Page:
Top Ten Videos to watch

HISTORY Brings 'Roots' Cast And Crew To The White House For Screening
Graduates tossing caps into the air
Freddie Gray Baltimore Protests
Mid section of man in graduation gown holding diploma
Legendary Baseball Player Tony Gwynn's Family Files A Lawsuit Against Big Tobacco
ME.jailhouse#2.0117.CW Montebello City Council has approved use of a private contractor to run the n
Chicago Mayor Rahm Emanuel Addresses Police Misconduct At Chicago City Council Meeting
WWII Soldiers Standing In A Flag Draped Sunset - SIlhouette
Students Taking a College Exam
Bill Cosby Preliminary Hearing
Hillary Clinton Campaigns In Louisville, Kentucky
Worried black businesswoman at desk
Tyler Perry And Soledad O'Brien Host Gala Honoring Bishop T.D. Jakes' 35 Years Of Ministry
Teacher with group of preschoolers sitting at table
FBI Officials Discuss Apprehension Of Explosions Suspect After Three-Day Manhunt
NFC Championship - San Francisco 49ers v Atlanta Falcons
US-POLITICS-OBAMA
Protests Erupt In Chicago After Video Of Police Shooting Of Teen Is Released
24673281
US-VOTE-DEMOCRAT-SANDERS
Nine Dead After Church Shooting In Charleston
Portrait of senior African woman holding money
Medicare
President Bush Speals At Federalist Society's Gala
Police
Police Line Tape
Senior Woman's Hands
Police officers running
New Orleans Residents Return to Housing Projects
David Banner
Leave a comment

Viola Davis - AttachmentAcademy Award-nominated actress Viola Davis opened up recently to The New York Times about the “mammy-ish roles” she’s been asked to play in Hollywood.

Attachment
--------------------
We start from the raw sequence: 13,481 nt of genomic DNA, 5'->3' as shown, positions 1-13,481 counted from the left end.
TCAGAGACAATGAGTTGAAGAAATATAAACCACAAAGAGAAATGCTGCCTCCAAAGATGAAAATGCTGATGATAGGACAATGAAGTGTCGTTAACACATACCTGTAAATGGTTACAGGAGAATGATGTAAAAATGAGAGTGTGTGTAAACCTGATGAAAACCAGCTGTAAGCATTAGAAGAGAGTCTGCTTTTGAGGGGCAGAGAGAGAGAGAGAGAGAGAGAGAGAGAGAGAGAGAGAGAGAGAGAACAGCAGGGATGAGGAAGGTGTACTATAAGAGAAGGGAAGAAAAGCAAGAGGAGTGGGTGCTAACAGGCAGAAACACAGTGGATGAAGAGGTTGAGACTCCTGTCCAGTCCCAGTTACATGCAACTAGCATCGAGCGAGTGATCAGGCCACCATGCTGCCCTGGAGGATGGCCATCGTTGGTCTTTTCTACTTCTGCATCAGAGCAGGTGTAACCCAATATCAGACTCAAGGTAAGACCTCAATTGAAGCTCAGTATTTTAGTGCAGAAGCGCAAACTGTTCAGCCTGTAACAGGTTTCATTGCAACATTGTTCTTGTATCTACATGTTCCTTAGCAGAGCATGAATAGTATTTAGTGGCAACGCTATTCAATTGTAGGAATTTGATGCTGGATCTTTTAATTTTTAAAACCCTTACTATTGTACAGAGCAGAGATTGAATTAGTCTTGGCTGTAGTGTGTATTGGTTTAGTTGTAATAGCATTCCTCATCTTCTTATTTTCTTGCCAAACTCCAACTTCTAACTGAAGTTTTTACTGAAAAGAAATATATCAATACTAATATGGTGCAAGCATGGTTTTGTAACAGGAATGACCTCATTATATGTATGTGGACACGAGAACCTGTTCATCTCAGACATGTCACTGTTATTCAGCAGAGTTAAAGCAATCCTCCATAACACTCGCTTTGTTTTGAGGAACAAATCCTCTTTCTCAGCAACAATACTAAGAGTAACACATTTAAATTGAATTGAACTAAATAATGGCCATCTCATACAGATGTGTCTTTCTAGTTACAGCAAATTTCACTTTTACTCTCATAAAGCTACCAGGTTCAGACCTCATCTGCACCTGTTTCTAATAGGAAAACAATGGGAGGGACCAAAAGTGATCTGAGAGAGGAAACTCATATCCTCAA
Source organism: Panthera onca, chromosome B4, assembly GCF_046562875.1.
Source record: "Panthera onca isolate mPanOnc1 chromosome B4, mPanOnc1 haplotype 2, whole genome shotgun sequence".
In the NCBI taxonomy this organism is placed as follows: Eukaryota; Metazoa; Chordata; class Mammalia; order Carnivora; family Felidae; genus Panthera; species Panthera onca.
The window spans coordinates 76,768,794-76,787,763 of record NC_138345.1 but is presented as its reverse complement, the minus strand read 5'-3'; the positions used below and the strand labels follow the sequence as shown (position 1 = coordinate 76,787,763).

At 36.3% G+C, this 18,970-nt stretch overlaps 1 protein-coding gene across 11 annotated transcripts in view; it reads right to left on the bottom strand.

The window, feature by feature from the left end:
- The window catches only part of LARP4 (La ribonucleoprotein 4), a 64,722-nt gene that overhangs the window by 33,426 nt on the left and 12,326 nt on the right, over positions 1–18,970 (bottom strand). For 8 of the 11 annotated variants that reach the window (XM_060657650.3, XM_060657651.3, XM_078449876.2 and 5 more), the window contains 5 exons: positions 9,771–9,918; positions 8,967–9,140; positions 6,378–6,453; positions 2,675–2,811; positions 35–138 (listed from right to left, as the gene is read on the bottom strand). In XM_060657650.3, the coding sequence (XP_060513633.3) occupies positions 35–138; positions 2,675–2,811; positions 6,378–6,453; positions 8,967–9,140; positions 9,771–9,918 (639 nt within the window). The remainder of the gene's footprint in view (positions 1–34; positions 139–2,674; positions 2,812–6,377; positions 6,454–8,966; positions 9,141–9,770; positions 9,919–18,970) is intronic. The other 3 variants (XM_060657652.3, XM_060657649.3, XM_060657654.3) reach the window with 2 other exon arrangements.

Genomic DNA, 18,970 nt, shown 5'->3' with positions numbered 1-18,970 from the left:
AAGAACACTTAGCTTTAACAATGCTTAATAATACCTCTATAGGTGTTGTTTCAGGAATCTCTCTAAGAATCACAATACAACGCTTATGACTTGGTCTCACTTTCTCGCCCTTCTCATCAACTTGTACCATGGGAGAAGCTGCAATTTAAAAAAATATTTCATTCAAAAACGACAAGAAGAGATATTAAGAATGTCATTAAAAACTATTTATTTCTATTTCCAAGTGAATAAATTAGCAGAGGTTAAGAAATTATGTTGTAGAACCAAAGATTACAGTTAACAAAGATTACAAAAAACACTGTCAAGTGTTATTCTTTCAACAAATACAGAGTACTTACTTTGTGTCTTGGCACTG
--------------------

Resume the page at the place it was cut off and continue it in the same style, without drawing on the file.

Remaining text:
Davis is the star of an upcoming drama series, “How to Get Away With Murder,” produced by Shonda Rhimes for ABC. She’ll play “Annalise Keating,” a law professor and defense attorney that Davis praises as a fully-formed character. The actress wasn’t so kind, however, in describing some of the roles she’s played in the past.

“I have been given a lot of roles that are downtrodden, mammy-ish. A lot of lawyers or doctors who have names but absolutely no lives,” she told The Times. “You’re going to get your three or four scenes, you’re not going to be able to show what you can do. You’re going to get your little bitty paycheck, and then you’re going to be hungry for your next role, which is going to be absolutely the same. That’s the truth.”

“It’s what I’ve had my eye on for so long,” she said of her role as Keating. “It’s time for people to see us, people of color, for what we really are: complicated.”

“How to Get Away With Murder” premieres on ABC Sept. 25 at 10 EST.

Also On News One: